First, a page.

Every state in the U.S. has a professional licensing board that can grant licenses to clinical psychologists, and can revoke or limit those licenses under certain circumstances. If you Google your own state’s licensing board, you will probably see that dozens of licensees have been disciplined during the last year. The online information given will state whether a license has been revoked, whether corrective action has been required (like further study of ethical issues), or whether supervision of the person’s work by another psychologist is needed. In most of the cases you’ll see, the problem has to do with personal relationships with clients, with financial or billing problems, with drug or alcohol use, or with criminal conduct.
Only rarely are licensees disciplined because of harm done to clients as a result of incorrect diagnosis or choice of treatment, even when children or other vulnerable persons are in question. In this post, I will describe the events surrounding the revocation of a license in one such case, that of the Oregon child clinical psychologist Debra “Kali” Miller. I’ll also point out that, far from being impressed by the revocation, Miller is starting a new career as a parent coach—such people are not licensed, so she needn’t fear another loss. How do I know she’s not impressed? It’s that she is doing this coaching in association with Nancy Thomas, the self-styled foster parenting expert, and the very person whose methods led to the license revocation.
A lengthy document (http://obpe.alcsoftware.com/files/miller.debra%20(kali)%20a.f._559.pdf
-- kindly forwarded to me by Linda Rosa) describes the investigation of Miller’s actions by the Oregon Board of Psychologist Examiners, including an Order of Emergency Suspension of her license in March, 2014, and a final order for revocation in September, 2014. Miller appealed these findings, which were recently (March, 2015) upheld by two administrative law judges.
What events culminated in the license revocation? Because psychotherapy for children is confidential and known only to the therapist, the parents, and the children (who are in no position to complain), only the occurrence of real harm to a child is likely to bring treatment methods to the attention of a professional licensing board. In Miller’s case, the precipitating event was the arrival of a twelve-year-old boy (“Client A”) at an Oregon hospital following an attempt to kill himself by strangulation. At the hospital, the boy disclosed that as a result of Miller’s recommendations for treatment, and her diagnosis of Reactive Attachment Disorder, he had received distressing treatment: “Client A reported that his father and step-mother required him to engage in routines that were causing distress, to include being directed to sit in his father’s lap for directed feeding of milk from a baby bottle while maintain eye contact with his father, to crawl on the floor for 20 minutes a day, to urinate into a jar in his room, to be confined to his room for extended time periods with his bedroom door set up with an alarm, and being directed to address his step mother using the term ‘Queen’ before her first name.” Client A’s father said that their therapist had told them to use certain treatments, “having Client A drink from a baby bottle while being held in his lap, having Client A engage in physical exercises to include crawling on the floor and doing jumping jacks, and directing Client A to in a specified way for time out (‘strong sit’).” In addition, investigation revealed, Client A was examined and recommendations for his treatment were made by unlicensed persons, and he was supervised by unlicensed persons as “respite” for various periods of time.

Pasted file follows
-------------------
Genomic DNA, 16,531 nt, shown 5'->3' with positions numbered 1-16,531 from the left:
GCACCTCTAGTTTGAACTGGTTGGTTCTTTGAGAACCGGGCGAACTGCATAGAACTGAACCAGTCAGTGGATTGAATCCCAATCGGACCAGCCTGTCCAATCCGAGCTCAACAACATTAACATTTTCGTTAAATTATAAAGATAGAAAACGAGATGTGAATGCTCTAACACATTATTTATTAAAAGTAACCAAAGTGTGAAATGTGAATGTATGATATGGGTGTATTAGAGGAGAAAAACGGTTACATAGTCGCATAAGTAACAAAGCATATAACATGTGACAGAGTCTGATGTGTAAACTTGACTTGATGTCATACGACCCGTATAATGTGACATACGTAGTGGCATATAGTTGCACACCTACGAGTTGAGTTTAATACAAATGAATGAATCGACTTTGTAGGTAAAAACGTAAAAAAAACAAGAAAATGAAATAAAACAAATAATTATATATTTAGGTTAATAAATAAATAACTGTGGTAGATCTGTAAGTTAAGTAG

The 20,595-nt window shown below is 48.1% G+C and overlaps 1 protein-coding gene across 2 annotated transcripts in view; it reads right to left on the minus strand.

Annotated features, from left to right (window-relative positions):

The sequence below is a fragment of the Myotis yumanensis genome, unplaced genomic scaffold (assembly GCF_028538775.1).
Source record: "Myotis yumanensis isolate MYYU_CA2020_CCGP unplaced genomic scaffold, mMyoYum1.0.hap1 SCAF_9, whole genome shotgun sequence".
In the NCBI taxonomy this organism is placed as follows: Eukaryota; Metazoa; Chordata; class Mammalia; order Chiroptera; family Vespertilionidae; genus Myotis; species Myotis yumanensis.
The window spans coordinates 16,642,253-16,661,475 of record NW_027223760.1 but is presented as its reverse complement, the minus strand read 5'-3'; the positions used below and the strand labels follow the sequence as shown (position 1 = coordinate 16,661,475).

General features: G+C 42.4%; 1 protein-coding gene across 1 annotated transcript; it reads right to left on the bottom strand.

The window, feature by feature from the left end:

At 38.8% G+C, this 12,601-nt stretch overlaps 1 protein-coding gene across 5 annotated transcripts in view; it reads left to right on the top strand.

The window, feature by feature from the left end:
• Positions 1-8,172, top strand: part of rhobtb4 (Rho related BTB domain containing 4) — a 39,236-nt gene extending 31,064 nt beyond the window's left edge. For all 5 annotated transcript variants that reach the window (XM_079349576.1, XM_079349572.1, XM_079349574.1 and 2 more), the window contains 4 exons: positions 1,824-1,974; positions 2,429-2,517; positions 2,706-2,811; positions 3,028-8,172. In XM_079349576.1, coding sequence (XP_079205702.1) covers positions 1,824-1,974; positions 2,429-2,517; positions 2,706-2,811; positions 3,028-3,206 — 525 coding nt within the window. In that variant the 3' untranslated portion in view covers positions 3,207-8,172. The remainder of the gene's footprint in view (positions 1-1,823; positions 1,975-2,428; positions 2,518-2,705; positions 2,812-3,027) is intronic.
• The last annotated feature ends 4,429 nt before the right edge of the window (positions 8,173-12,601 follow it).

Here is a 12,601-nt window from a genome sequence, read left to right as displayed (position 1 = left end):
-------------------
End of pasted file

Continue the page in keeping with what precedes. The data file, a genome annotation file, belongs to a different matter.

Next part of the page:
Client A was diagnosed at the hospital as suffering from depression and was placed in foster care.